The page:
With the data migration prepared, it is time to:

  1. Inform your module about its consensus versions.
  2. Inform the app about its upgrade versions.

Make explicit your module's new ConsensusVersion. It should increment strictly. If you previously had 2, you can increment it to 3:

Copy func (AppModule) ConsensusVersion() uint64 { return 3 }

With that, the upgrade module knows it has to look for migration information to go from 2 to 3. If you had put 4, the upgrade module would know it has to look for migration information to go from 2 to 3 and then from 3 to 4.

Have your module inform the app about what it has to do when it encounters the old 2 version:

Copy func (am AppModule) RegisterServices(cfg module.Configurator) { ... if err := cfg.RegisterMigration(types.ModuleName, "2", func(ctx sdk.Context) error { return v1tov2.PerformMigration(ctx, am.keeper, v1tov2.StoredGameChunkSize, v1tov2.PlayerInfoChunkSize) }); err != nil { panic(fmt.Errorf("failed to register migration of %s to v2: %w", types.ModuleName, err)) } }

If you had put 4, you would have to add another if ... "3" - not else if ... "3".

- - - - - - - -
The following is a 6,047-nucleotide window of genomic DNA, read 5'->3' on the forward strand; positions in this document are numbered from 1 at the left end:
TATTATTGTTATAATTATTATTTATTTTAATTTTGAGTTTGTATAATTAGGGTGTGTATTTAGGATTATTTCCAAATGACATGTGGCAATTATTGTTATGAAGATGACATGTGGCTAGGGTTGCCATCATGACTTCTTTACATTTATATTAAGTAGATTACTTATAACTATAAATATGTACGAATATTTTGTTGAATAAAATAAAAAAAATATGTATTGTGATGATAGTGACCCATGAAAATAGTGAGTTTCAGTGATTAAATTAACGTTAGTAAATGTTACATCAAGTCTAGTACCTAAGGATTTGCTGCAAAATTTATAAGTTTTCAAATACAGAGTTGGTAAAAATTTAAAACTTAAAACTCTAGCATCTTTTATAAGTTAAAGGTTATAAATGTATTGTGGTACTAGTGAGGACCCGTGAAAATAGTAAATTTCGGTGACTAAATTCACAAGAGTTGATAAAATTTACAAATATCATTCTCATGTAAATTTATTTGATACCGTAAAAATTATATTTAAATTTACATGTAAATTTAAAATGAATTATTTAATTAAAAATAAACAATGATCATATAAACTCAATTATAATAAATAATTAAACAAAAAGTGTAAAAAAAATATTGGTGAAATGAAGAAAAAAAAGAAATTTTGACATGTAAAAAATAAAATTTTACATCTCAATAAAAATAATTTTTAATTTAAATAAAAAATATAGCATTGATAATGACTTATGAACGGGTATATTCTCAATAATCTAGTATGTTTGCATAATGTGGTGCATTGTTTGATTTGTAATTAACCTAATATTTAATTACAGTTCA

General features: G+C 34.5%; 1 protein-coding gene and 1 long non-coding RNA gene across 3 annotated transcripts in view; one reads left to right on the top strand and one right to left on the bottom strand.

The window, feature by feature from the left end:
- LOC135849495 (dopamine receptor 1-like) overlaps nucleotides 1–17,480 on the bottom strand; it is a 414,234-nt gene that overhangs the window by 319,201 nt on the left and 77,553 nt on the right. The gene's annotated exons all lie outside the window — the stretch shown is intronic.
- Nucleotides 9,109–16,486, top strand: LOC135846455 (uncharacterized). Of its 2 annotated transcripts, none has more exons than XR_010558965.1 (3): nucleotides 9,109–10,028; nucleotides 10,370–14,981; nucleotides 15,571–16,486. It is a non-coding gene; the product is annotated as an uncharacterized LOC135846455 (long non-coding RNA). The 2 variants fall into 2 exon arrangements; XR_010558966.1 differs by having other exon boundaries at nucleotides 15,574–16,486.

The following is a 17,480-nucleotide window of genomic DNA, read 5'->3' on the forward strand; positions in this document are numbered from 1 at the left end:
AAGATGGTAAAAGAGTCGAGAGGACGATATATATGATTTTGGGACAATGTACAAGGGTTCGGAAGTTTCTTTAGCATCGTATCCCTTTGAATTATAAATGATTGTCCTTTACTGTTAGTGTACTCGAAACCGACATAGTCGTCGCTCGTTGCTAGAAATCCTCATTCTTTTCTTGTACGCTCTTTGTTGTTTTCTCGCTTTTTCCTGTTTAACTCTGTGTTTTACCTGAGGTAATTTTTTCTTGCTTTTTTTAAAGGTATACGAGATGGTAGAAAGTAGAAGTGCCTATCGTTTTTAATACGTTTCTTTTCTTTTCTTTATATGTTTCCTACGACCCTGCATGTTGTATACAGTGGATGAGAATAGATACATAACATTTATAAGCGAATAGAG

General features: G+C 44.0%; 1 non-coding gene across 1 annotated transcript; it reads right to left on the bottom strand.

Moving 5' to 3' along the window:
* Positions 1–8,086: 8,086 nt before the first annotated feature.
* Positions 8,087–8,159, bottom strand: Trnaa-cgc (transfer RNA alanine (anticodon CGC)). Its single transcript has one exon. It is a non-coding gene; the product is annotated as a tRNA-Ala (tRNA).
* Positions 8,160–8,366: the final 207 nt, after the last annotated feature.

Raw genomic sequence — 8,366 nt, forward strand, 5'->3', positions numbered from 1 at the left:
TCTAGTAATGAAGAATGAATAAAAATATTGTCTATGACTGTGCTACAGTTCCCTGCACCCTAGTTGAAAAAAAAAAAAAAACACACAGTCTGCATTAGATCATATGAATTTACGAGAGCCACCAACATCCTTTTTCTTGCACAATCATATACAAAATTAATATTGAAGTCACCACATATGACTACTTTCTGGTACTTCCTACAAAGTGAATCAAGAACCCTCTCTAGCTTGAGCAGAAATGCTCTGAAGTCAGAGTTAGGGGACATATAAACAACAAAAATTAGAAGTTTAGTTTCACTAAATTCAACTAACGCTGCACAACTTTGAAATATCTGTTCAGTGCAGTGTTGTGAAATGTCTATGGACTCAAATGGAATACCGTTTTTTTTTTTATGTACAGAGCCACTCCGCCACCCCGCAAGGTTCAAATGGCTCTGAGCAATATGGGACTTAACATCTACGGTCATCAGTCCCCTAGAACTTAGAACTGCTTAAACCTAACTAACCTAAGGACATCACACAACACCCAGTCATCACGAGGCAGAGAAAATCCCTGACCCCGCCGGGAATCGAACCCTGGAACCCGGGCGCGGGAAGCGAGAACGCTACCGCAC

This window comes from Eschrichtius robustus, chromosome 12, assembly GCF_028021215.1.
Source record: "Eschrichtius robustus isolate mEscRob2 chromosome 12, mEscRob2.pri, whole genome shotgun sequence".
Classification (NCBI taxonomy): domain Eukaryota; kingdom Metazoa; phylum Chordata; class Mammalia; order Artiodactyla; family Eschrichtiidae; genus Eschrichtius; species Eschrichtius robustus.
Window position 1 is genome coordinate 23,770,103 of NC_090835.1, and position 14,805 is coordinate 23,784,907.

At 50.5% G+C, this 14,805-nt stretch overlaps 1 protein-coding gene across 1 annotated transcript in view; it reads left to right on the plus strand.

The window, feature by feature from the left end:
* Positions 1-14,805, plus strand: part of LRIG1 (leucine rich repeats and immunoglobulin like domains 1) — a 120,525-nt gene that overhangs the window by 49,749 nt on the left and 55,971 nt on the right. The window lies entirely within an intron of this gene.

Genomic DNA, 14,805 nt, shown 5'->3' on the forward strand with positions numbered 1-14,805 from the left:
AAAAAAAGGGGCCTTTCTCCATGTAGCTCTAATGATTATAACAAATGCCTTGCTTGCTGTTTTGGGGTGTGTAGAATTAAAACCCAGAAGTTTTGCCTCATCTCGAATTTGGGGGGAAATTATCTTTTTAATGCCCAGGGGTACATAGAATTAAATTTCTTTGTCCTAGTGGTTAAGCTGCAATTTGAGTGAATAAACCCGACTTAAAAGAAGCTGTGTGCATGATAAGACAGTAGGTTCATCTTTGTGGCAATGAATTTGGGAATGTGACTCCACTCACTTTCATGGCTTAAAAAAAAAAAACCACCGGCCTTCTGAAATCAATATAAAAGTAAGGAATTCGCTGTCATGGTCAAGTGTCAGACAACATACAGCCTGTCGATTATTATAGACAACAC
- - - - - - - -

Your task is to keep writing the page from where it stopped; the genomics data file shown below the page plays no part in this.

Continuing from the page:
With the module informed about what it has to do to migrate its state from one consensus version to the next, you need to inform the app how to handle the whole app version, from v1 to v2. Such an app upgrade could cover a state migration for more than one module.

The app already calls your module's RegisterServices, so you do not need to add anything here. If it is not already the case, make sure your app has a Configurator:

Copy type App struct { ... configurator module.Configurator }

Ensure that the configurator is populated:

Copy app.configurator = module.NewConfigurator(app.appCodec, app.MsgServiceRouter(), app.GRPCQueryRouter())

Then create a function that encapsulates what needs to be done when encountering the "v1tov2" upgrade name: